The Westminster government has once again shown it can’t be trusted with our pensions after a report by the National Audit Office has revealed a £1bn scandal involving underpayments stretching over decades.
The scandal robbed 134,000 pensioners – most of them women – of their money after outdated computer system led to underpayments. The mistakes go back to 1985.
The scale of the mistakes is staggering. So far the National Audit Office has revealed:
- A total of £1.05bn will now be paid to pensioners whose money was withheld.
- That amounts to an average of £8,900 per pensioner affected.
- An estimated 40,000 affected women have died before the problem was officially acknowledged.
- Even now only some women will be paid the full amount they are owed. Because of a law change in 2008 some will only be able to claim for 12 months of missed payments. That doesn’t square with Westminster government claims that everyone will receive what they are owed.
- The scandal will cost the taxpayer £25m in staff costs and work to deal with it will not be finished until the end of 2023.
This is not the first widespread error we have seen in the Department of Work and Pensions in recent years
Meg Hillier, who chairs the Public Accounts Committee, said: “This is not the first widespread error we have seen in the Department of Work and Pensions (DWP) in recent years. Correcting these errors comes at great cost to the taxpayer.
“The DWP must provide urgent redress to those affected and take real action to prevent similar errors in future.”
The problems relate to the “old” state pension system through which married women who had a poor pension in their own right could claim a 60% basic state pension based on their husband’s record of contributions. An investigation has revealed there were systemic failures to award these pension rises.
Some women have been fighting for years against the DWP’s refusal to recognise they were being underpaid. A BBC report this morning features Jan Tiernan from Fife, who was initially told she was not owed any money.
“I told the DWP I should be getting another £30 a week based on my husband’s contributions. But they fobbed me off and said no.’’ Ms Tiernan told the BBC.
After lengthy complaints to the department, she eventually received £1,280. She believes she is still owed more than £17,000.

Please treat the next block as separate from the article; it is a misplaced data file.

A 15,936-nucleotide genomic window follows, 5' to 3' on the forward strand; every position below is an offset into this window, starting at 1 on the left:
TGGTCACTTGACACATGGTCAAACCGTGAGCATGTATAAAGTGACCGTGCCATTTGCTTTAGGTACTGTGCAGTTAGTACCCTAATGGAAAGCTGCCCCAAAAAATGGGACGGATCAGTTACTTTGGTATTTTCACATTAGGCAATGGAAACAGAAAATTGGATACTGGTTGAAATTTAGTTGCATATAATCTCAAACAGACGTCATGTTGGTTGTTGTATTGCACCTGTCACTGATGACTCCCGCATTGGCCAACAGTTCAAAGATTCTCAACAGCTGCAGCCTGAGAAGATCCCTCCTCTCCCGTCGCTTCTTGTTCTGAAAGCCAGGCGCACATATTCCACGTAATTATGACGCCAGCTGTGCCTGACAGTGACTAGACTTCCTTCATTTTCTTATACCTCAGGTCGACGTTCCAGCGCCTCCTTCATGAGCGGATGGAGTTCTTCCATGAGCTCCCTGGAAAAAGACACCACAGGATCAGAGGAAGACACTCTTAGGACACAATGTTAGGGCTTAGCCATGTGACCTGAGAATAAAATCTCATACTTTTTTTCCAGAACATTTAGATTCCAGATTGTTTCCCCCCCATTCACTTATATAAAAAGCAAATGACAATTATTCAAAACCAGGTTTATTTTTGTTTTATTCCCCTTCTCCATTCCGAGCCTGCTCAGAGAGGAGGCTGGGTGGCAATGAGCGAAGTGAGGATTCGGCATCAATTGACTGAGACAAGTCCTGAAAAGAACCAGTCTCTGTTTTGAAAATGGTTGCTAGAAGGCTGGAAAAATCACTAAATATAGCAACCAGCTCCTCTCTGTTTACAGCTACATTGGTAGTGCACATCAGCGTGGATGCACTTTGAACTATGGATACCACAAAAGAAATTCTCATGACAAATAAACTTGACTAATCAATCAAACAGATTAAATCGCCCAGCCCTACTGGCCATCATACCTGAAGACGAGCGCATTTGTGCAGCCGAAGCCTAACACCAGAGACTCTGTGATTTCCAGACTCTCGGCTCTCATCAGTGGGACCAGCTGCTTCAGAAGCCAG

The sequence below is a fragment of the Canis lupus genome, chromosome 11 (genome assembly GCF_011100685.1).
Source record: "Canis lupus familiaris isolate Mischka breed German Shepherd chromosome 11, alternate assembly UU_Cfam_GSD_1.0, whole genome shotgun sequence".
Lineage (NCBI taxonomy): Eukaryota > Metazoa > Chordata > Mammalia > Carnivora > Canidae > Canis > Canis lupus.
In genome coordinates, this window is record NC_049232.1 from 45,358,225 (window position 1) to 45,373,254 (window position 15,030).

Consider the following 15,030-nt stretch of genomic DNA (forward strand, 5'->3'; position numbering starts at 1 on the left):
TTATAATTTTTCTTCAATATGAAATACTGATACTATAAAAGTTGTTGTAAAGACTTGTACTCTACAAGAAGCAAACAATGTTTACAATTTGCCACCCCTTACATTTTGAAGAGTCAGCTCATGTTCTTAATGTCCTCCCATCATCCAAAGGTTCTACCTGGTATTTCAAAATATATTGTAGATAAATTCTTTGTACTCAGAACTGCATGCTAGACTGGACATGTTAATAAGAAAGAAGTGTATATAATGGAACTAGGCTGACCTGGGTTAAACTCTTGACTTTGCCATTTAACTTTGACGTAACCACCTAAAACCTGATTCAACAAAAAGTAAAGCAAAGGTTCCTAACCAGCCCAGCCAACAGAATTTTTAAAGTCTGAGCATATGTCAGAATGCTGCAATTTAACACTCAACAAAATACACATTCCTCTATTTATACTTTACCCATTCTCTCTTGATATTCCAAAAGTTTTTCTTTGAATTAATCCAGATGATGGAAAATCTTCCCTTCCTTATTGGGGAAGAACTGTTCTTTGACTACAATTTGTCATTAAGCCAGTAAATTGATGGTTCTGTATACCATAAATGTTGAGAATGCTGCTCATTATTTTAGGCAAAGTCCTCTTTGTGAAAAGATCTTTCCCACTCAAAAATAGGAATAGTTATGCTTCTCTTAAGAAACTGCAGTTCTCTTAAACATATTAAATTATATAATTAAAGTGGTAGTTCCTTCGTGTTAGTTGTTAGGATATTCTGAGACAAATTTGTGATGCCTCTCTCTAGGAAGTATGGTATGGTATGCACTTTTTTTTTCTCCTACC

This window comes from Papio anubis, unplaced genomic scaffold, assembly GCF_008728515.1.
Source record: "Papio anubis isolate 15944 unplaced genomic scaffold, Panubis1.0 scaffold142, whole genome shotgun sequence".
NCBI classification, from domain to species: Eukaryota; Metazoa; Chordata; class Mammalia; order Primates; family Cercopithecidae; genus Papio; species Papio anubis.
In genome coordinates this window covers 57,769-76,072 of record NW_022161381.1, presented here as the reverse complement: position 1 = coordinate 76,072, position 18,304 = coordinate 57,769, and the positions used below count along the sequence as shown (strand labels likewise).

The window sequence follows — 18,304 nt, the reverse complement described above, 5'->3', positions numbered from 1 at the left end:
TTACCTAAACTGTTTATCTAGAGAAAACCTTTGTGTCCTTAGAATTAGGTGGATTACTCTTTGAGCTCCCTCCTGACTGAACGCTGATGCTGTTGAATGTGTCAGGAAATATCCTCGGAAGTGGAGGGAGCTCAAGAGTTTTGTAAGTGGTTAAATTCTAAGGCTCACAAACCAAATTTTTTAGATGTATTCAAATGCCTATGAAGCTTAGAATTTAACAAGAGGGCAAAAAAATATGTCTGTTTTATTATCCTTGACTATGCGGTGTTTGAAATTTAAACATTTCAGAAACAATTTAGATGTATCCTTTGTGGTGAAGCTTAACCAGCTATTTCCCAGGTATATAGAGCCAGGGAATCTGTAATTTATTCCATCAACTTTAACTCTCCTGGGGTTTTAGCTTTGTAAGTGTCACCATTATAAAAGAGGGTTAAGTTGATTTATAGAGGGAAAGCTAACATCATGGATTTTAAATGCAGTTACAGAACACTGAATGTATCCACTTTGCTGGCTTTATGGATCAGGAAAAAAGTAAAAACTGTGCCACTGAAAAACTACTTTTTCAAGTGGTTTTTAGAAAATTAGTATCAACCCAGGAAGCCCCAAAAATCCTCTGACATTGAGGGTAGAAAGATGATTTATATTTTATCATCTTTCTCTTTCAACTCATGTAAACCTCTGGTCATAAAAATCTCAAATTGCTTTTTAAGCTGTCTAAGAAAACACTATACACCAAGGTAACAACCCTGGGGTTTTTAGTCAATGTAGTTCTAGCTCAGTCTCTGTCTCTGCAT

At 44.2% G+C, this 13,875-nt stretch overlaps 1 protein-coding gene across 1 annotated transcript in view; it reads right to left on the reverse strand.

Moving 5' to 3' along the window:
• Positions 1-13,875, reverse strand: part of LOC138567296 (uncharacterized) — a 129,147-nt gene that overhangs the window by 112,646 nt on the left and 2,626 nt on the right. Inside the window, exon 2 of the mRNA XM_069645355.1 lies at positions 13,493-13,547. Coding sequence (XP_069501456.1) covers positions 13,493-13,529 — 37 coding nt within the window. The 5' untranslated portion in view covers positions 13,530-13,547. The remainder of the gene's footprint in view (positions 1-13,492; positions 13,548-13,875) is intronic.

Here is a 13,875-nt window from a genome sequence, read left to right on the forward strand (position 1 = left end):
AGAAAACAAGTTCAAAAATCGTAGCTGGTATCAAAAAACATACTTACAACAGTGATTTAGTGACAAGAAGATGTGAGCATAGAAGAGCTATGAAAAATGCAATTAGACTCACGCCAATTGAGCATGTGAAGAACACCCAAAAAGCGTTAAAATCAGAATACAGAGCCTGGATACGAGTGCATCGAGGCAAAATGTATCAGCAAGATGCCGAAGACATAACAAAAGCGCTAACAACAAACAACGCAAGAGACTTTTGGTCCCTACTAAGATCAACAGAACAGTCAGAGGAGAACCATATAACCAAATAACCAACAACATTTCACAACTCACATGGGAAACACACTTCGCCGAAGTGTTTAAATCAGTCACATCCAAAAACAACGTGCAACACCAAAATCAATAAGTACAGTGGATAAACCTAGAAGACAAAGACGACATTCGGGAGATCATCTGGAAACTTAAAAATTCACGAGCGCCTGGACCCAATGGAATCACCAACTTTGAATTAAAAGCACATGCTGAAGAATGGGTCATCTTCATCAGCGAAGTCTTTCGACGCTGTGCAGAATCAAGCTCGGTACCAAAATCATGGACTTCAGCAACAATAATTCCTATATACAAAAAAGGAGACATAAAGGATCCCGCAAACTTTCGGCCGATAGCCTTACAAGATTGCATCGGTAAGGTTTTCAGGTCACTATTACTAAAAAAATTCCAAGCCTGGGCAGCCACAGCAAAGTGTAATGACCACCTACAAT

“It makes me sad and angry. I’ve been on this campaign for two years now. It is not just for me but for all of these people who have been done out of this money. They should have got it,” she said. “At 81 years old, you get fed up with it. It is very wearing and it takes up all your energy.”
The National Audit Office report blamed the errors on ‘’complex’’ state pension rules, outdated computer systems and the fact that many tasks still had to be done manually.
“This makes some level of error in the processing of state pension claims almost inevitable,” it said.
It also found the DWP did not have a means of reviewing individual complaints or errors or recognising how many people were complaining about the same issues to assess whether the mistakes had a systemic cause. As a result, it missed opportunities to detect, prevent or correct the errors.
In July a damning report by the parliamentary ombudsman said the DWP had mishandled the change in state pension age for women in the 1950s
This and other scandals have made a mockery of Westminster government claims during the 2014 independence referendum campaign that only a vote to remain in the Union would safeguard pensions in Scotland.
In July a damning report by the parliamentary ombudsman said the DWP had mishandled the change in state pension age for women in the 1950s. The age was pushed up by up to six years. The report said the ‘’Waspi’’ women suffered from maladministration because of delays in informing them of the change.
Millions of women were affected. Most lost around £50,000 and they are still waiting for a ruling on compensation.
The UK can in any case take little pride in its pension arrangements. It pays the lowest pension in the developed world. Believe in Scotland is urging the Scottish government to increase pensions to £200 a week after a Yes vote in the second independence referendum, due to be held before the end of 2023.